And that’s why after the march, Rustin took the lead in developing a blueprint for economic equity in the country. That plan, called The Freedom Budget, would form the basis for President Lyndon Johnson’s War Against Poverty and Great Society programs, now-familiar initiatives that advanced economic opportunities in communities of color in particular. These include the dramatic expansion in educational access through Head Start, help for struggling school districts, and financial support to college students; guaranteed health care for the nation’s poor and working poor through Medicaid; food security through food stamps; and an increased minimum wage.
But the War Against Poverty inspired by Rustin’s work never fully got off the ground and it remains unfinished. That’s because funds earmarked for economic justice here at home were eventually diverted to wage war abroad. Though Obama believes that the programs of the 1960s were halted by the bitterness and self-defeating actions of people of color, the Vietnam conflict is what actually drove a stake through the heart of these efforts.
Sergeant Shriver, who led President Johnson’s anti-poverty effort, told PBS’ American Experience, “The War Against Poverty was killed by the war in Vietnam—first of all, because of the lack of money.” King in 1967 echoed the same point more dramatically, “We spend approximately $500,000 to kill every enemy soldier in Vietnam, while we spend only $53 per person in the so-called ‘War Against Poverty.’”
Moreover, the electoral backlash by many whites against these programs did not help.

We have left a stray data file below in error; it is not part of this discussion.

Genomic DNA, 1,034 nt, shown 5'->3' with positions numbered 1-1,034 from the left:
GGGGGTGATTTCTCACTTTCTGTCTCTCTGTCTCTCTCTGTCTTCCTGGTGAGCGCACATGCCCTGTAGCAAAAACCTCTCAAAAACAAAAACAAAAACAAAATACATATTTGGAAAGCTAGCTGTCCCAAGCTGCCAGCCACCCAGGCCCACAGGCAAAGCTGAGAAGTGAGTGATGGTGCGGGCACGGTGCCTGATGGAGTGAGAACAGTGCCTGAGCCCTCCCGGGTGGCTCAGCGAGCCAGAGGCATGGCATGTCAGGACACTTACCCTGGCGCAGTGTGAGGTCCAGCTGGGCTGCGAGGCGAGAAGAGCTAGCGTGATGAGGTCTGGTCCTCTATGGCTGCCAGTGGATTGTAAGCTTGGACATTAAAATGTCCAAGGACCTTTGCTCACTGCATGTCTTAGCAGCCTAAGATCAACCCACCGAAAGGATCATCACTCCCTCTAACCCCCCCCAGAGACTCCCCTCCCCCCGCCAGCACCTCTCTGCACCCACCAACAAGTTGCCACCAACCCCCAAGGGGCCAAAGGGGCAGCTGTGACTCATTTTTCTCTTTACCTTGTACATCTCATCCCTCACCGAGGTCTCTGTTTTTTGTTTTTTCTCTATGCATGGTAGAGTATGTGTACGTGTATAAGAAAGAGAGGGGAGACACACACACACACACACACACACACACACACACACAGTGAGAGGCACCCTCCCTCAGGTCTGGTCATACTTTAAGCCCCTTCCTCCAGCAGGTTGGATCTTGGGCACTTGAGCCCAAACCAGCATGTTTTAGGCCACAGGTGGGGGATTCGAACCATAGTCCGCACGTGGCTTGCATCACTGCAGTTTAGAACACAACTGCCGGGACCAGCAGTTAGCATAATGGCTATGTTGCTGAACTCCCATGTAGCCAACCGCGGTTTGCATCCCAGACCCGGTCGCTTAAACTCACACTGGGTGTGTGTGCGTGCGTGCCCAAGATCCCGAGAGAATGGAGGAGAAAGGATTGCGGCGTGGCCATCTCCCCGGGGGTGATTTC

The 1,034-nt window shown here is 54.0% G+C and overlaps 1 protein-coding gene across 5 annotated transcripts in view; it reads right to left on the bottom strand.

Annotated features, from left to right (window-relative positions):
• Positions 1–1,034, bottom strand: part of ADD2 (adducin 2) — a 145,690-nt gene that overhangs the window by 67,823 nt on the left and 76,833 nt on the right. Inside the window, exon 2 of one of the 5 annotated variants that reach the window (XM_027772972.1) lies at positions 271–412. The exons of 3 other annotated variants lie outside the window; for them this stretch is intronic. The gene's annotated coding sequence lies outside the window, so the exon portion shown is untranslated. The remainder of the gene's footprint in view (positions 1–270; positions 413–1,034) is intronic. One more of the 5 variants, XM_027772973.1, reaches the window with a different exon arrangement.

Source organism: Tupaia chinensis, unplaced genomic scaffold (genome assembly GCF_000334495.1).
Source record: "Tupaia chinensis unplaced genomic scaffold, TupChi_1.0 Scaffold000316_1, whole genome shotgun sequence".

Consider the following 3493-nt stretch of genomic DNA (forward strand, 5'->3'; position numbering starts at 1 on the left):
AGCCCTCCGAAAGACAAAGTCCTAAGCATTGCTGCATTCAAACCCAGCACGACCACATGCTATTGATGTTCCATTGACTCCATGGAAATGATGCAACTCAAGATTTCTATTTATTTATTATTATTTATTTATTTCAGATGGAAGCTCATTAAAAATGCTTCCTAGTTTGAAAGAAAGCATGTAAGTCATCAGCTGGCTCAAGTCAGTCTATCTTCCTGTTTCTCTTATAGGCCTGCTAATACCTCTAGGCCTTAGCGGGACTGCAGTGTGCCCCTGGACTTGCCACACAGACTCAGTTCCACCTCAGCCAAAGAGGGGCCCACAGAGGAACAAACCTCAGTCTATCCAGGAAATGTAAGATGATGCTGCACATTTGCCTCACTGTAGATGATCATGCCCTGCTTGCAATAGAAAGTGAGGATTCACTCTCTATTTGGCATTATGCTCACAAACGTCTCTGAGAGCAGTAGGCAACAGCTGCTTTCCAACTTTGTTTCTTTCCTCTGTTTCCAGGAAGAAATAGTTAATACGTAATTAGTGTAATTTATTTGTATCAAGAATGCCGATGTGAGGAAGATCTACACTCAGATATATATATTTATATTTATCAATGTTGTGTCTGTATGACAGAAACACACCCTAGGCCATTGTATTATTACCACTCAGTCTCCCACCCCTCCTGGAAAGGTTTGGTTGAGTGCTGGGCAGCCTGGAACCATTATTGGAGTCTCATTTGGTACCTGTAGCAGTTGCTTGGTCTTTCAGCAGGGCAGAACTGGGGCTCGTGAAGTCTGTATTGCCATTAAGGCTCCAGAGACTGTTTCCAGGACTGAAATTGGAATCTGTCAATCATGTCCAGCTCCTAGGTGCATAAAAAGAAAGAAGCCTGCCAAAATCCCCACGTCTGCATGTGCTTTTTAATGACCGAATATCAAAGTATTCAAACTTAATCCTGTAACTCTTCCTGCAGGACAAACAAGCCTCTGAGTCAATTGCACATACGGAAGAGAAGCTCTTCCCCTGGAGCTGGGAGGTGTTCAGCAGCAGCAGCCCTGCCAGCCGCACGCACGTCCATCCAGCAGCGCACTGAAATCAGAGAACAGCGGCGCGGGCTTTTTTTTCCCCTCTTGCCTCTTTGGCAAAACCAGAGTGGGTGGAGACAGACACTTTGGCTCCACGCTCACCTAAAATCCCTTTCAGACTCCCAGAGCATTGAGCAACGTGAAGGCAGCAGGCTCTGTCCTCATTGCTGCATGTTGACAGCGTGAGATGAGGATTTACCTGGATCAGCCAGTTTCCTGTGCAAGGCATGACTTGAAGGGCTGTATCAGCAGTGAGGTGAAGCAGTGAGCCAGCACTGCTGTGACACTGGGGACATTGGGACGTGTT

In 1968, Richard Nixon swept to office on a wave of Southern discontent centered on the belief that things had gone too far. Though President Nixon cranked up certain initiatives that would help curb racial and economic injustice, such as affirmative action, the electoral blueprint he laid out set the stage for the next 25 years.
In fact, Ronald Reagan rode white resentment to capture the White House in 1980. Speaking in the exact same Mississippi town where four civil rights workers were murdered in 1964, he launched his campaign by promising to “reorder these priorities” and restore “states’ rights.” Once in office, President Reagan worked diligently to fulfill his promise.
Reagan rolled back domestic spending and funneled the money into tax cuts that disproportionately benefitted wealthy whites at the expense of everyone else. It was during Reagan’s presidency that the racial wealth gap took off. More recently, President George W. Bush expanded Reagan’s tax cuts and put them on steroids. The Bush tax cuts and the two unfunded wars began in his presidency piled up debt—a debt that conservatives are using right now to justify underinvesting in black and brown communities.
So in the five decades since the original gathering on the steps of the Lincoln Memorial, war and economic policies, fueled by political backlash, have made America’s march towards jobs and freedom more arduous. But instead of telling this truth, President Obama treated his audience to an assessment that declared violence and laziness in communities of color as the actual cause of inequity. The evidence points clearly in a different direction.